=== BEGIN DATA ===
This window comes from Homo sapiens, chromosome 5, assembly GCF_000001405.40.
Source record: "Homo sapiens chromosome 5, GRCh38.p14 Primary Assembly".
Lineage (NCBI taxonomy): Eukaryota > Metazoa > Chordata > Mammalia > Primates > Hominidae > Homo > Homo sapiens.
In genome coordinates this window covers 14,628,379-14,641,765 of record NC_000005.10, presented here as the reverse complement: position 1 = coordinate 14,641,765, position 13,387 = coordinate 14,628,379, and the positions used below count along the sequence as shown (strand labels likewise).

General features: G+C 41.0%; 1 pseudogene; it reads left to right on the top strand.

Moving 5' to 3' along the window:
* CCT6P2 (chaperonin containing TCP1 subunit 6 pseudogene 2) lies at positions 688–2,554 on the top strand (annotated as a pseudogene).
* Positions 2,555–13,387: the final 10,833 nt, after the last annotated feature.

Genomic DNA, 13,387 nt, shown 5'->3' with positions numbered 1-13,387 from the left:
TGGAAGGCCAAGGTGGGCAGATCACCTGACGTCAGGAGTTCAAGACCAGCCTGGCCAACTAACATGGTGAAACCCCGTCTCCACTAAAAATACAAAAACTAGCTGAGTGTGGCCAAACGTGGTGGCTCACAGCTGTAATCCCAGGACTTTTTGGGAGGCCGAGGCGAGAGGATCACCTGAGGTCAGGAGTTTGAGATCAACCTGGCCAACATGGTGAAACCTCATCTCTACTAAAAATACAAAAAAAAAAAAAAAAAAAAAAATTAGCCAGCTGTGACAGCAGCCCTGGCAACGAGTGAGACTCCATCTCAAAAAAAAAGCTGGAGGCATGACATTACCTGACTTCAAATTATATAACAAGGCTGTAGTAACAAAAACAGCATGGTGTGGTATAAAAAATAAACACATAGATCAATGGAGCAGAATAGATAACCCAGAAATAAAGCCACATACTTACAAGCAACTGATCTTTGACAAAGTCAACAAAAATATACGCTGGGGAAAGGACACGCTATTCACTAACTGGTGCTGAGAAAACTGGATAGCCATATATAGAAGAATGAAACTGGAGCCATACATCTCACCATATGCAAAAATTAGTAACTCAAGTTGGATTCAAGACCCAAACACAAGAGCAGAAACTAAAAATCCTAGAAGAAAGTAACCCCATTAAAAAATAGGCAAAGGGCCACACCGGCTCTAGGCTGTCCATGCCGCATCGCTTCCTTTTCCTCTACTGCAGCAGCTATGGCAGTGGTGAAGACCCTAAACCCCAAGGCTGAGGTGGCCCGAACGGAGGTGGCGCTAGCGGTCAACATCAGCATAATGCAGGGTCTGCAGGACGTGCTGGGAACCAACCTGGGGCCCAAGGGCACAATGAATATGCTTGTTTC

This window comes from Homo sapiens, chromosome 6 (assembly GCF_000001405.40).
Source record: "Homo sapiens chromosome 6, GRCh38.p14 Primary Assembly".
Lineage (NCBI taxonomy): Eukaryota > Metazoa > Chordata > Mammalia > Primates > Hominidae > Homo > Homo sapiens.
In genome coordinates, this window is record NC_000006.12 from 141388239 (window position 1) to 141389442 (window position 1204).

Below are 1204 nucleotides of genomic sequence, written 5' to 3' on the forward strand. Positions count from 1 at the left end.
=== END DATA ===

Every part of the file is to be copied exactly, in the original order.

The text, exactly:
This window comes from Homo sapiens, chromosome 5, assembly GCF_000001405.40.
Source record: "Homo sapiens chromosome 5, GRCh38.p14 Primary Assembly".
Lineage (NCBI taxonomy): Eukaryota > Metazoa > Chordata > Mammalia > Primates > Hominidae > Homo > Homo sapiens.
In genome coordinates this window covers 14,628,379-14,641,765 of record NC_000005.10, presented here as the reverse complement: position 1 = coordinate 14,641,765, position 13,387 = coordinate 14,628,379, and the positions used below count along the sequence as shown (strand labels likewise).

General features: G+C 41.0%; 1 pseudogene; it reads left to right on the top strand.

Moving 5' to 3' along the window:
* CCT6P2 (chaperonin containing TCP1 subunit 6 pseudogene 2) lies at positions 688–2,554 on the top strand (annotated as a pseudogene).
* Positions 2,555–13,387: the final 10,833 nt, after the last annotated feature.

Genomic DNA, 13,387 nt, shown 5'->3' with positions numbered 1-13,387 from the left:
TGGAAGGCCAAGGTGGGCAGATCACCTGACGTCAGGAGTTCAAGACCAGCCTGGCCAACTAACATGGTGAAACCCCGTCTCCACTAAAAATACAAAAACTAGCTGAGTGTGGCCAAACGTGGTGGCTCACAGCTGTAATCCCAGGACTTTTTGGGAGGCCGAGGCGAGAGGATCACCTGAGGTCAGGAGTTTGAGATCAACCTGGCCAACATGGTGAAACCTCATCTCTACTAAAAATACAAAAAAAAAAAAAAAAAAAAAAATTAGCCAGCTGTGACAGCAGCCCTGGCAACGAGTGAGACTCCATCTCAAAAAAAAAGCTGGAGGCATGACATTACCTGACTTCAAATTATATAACAAGGCTGTAGTAACAAAAACAGCATGGTGTGGTATAAAAAATAAACACATAGATCAATGGAGCAGAATAGATAACCCAGAAATAAAGCCACATACTTACAAGCAACTGATCTTTGACAAAGTCAACAAAAATATACGCTGGGGAAAGGACACGCTATTCACTAACTGGTGCTGAGAAAACTGGATAGCCATATATAGAAGAATGAAACTGGAGCCATACATCTCACCATATGCAAAAATTAGTAACTCAAGTTGGATTCAAGACCCAAACACAAGAGCAGAAACTAAAAATCCTAGAAGAAAGTAACCCCATTAAAAAATAGGCAAAGGGCCACACCGGCTCTAGGCTGTCCATGCCGCATCGCTTCCTTTTCCTCTACTGCAGCAGCTATGGCAGTGGTGAAGACCCTAAACCCCAAGGCTGAGGTGGCCCGAACGGAGGTGGCGCTAGCGGTCAACATCAGCATAATGCAGGGTCTGCAGGACGTGCTGGGAACCAACCTGGGGCCCAAGGGCACAATGAATATGCTTGTTTC

This window comes from Homo sapiens, chromosome 6 (assembly GCF_000001405.40).
Source record: "Homo sapiens chromosome 6, GRCh38.p14 Primary Assembly".
Lineage (NCBI taxonomy): Eukaryota > Metazoa > Chordata > Mammalia > Primates > Hominidae > Homo > Homo sapiens.
In genome coordinates, this window is record NC_000006.12 from 141388239 (window position 1) to 141389442 (window position 1204).

Below are 1204 nucleotides of genomic sequence, written 5' to 3' on the forward strand. Positions count from 1 at the left end.